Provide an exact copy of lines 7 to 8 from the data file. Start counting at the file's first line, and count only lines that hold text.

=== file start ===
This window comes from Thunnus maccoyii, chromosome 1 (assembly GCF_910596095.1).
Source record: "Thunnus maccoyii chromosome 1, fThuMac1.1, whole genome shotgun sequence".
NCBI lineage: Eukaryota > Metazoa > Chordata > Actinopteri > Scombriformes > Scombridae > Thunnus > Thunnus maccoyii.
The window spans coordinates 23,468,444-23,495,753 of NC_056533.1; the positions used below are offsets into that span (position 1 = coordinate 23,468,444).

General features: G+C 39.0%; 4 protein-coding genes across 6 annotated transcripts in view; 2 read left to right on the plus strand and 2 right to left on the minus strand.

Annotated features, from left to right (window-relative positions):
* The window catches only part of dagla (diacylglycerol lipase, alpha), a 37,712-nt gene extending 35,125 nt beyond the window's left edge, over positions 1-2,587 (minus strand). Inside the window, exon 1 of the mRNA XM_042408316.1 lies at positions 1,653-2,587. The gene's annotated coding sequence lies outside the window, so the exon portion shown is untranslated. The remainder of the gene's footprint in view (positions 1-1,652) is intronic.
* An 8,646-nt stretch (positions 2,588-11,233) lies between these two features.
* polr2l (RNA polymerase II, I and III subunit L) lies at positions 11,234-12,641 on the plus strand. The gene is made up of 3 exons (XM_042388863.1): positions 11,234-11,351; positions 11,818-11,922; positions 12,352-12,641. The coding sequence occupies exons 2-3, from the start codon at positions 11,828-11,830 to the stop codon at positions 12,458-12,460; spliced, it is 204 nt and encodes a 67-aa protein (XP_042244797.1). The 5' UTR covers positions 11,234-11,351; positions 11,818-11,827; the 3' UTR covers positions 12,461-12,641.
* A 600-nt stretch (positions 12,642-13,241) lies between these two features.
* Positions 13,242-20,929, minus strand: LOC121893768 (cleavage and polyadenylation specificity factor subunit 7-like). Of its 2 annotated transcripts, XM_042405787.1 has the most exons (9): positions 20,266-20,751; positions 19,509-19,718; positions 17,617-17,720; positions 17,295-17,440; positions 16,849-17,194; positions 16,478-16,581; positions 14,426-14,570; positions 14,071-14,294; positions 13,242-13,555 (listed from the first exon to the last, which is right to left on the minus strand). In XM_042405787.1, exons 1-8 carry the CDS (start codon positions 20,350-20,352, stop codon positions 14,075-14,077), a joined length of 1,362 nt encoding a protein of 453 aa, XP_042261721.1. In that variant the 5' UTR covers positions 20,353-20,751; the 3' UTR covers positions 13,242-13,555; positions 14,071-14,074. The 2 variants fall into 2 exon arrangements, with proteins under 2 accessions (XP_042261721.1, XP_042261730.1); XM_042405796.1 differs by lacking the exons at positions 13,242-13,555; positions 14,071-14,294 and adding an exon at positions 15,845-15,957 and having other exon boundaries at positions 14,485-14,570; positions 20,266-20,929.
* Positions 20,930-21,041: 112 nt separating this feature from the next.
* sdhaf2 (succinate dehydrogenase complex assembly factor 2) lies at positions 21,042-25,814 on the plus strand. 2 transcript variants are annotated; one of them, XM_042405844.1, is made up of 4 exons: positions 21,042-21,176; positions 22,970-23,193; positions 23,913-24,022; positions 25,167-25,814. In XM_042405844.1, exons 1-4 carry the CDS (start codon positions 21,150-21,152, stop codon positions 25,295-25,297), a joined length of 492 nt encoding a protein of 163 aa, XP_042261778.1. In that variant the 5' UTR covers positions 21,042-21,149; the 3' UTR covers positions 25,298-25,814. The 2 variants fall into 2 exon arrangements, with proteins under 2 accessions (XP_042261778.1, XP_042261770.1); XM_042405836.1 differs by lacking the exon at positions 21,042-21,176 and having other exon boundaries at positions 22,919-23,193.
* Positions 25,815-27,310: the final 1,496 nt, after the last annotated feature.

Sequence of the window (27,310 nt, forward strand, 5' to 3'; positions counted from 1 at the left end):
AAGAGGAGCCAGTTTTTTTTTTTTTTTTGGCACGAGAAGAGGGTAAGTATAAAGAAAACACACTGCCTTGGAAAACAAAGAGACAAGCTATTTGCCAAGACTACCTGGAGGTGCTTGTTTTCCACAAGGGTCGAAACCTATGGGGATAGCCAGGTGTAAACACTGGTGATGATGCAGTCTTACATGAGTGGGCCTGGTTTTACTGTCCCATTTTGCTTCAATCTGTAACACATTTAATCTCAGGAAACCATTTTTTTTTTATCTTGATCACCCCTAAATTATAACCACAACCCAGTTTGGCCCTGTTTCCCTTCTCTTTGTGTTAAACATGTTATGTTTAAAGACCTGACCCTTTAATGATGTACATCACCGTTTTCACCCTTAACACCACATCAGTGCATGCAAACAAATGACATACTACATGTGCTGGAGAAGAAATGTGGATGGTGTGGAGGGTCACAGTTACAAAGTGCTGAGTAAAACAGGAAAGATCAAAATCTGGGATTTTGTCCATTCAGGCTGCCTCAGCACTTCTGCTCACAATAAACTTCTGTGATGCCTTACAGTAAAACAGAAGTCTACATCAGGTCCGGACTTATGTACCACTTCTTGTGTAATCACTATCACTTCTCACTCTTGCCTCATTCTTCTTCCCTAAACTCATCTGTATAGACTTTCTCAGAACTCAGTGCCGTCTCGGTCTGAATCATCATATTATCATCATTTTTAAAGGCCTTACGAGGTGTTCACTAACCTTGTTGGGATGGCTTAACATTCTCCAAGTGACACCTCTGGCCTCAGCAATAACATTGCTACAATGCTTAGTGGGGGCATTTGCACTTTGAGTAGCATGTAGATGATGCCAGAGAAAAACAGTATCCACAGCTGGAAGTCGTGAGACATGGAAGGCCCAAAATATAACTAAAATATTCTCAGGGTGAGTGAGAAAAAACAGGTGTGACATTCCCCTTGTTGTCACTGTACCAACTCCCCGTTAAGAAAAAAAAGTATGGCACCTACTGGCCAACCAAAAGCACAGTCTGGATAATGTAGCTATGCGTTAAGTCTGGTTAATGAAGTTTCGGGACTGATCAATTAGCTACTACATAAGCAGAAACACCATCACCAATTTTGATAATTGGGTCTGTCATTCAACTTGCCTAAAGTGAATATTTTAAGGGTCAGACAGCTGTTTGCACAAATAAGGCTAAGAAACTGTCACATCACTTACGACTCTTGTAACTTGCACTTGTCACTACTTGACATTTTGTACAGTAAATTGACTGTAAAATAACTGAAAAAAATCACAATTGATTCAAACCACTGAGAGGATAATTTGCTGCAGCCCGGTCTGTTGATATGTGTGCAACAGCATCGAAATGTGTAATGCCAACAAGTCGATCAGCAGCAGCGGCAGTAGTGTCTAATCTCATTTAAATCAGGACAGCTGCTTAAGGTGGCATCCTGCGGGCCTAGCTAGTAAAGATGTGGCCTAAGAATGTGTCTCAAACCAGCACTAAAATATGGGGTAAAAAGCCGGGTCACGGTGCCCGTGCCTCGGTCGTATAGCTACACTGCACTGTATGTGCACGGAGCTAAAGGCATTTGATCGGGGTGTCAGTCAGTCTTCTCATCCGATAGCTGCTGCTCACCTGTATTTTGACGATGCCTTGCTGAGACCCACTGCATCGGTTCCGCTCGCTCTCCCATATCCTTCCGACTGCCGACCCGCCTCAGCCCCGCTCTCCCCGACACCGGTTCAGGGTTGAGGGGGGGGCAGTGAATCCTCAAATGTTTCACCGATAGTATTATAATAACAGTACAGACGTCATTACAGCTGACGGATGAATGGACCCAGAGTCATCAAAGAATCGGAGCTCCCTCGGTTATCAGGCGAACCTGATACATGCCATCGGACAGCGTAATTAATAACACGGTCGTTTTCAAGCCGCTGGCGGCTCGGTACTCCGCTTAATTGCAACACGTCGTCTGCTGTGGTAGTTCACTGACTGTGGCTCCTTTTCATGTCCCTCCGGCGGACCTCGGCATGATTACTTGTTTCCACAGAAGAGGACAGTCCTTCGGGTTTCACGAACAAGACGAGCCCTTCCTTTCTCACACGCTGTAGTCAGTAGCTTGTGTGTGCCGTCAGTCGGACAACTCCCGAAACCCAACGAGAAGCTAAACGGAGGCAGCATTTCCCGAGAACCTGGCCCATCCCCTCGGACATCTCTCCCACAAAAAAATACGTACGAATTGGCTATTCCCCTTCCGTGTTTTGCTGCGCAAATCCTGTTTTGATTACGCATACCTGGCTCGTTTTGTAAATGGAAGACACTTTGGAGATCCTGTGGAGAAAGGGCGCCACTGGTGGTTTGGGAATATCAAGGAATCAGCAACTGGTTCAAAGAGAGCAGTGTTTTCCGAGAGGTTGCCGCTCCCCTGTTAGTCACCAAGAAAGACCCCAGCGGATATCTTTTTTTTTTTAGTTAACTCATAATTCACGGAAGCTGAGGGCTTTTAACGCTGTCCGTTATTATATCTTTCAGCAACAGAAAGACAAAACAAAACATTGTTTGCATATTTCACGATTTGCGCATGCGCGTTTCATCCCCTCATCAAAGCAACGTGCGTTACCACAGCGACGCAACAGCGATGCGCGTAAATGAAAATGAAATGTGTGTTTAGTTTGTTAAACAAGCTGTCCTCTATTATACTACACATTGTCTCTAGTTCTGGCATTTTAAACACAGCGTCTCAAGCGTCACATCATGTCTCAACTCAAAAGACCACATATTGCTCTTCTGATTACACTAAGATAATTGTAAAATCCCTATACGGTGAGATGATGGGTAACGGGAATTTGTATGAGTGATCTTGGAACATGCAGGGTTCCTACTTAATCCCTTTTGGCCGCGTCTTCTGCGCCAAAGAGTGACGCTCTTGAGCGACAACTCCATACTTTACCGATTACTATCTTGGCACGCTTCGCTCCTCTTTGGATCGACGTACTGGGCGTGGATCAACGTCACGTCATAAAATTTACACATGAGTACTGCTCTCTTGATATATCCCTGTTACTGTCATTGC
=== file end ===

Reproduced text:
* The window catches only part of dagla (diacylglycerol lipase, alpha), a 37,712-nt gene extending 35,125 nt beyond the window's left edge, over positions 1-2,587 (minus strand). Inside the window, exon 1 of the mRNA XM_042408316.1 lies at positions 1,653-2,587. The gene's annotated coding sequence lies outside the window, so the exon portion shown is untranslated. The remainder of the gene's footprint in view (positions 1-1,652) is intronic.
* An 8,646-nt stretch (positions 2,588-11,233) lies between these two features.